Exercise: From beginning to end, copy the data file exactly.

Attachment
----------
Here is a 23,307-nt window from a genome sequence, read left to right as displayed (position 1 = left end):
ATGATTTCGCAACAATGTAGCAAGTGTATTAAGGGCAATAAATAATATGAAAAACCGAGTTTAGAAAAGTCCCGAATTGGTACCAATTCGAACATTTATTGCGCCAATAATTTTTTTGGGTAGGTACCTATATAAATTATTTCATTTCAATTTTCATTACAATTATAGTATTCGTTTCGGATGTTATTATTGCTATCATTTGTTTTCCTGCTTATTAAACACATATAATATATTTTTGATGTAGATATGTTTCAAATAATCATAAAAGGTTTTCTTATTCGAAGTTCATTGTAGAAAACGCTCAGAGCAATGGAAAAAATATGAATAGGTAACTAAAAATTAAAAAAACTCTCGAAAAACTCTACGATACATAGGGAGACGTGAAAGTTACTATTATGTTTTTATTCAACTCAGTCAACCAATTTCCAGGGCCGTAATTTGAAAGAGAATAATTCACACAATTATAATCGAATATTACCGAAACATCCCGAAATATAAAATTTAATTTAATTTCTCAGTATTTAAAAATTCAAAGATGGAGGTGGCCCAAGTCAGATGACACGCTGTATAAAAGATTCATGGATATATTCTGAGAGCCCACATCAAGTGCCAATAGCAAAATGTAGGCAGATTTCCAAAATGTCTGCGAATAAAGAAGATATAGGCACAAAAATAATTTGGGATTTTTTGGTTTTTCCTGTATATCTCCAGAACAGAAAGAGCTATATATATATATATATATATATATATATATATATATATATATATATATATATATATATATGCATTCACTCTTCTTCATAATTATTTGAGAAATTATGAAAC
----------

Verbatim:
Here is a 23,307-nt window from a genome sequence, read left to right as displayed (position 1 = left end):
ATGATTTCGCAACAATGTAGCAAGTGTATTAAGGGCAATAAATAATATGAAAAACCGAGTTTAGAAAAGTCCCGAATTGGTACCAATTCGAACATTTATTGCGCCAATAATTTTTTTGGGTAGGTACCTATATAAATTATTTCATTTCAATTTTCATTACAATTATAGTATTCGTTTCGGATGTTATTATTGCTATCATTTGTTTTCCTGCTTATTAAACACATATAATATATTTTTGATGTAGATATGTTTCAAATAATCATAAAAGGTTTTCTTATTCGAAGTTCATTGTAGAAAACGCTCAGAGCAATGGAAAAAATATGAATAGGTAACTAAAAATTAAAAAAACTCTCGAAAAACTCTACGATACATAGGGAGACGTGAAAGTTACTATTATGTTTTTATTCAACTCAGTCAACCAATTTCCAGGGCCGTAATTTGAAAGAGAATAATTCACACAATTATAATCGAATATTACCGAAACATCCCGAAATATAAAATTTAATTTAATTTCTCAGTATTTAAAAATTCAAAGATGGAGGTGGCCCAAGTCAGATGACACGCTGTATAAAAGATTCATGGATATATTCTGAGAGCCCACATCAAGTGCCAATAGCAAAATGTAGGCAGATTTCCAAAATGTCTGCGAATAAAGAAGATATAGGCACAAAAATAATTTGGGATTTTTTGGTTTTTCCTGTATATCTCCAGAACAGAAAGAGCTATATATATATATATATATATATATATATATATATATATATATATATATATATATATATATGCATTCACTCTTCTTCATAATTATTTGAGAAATTATGAAAC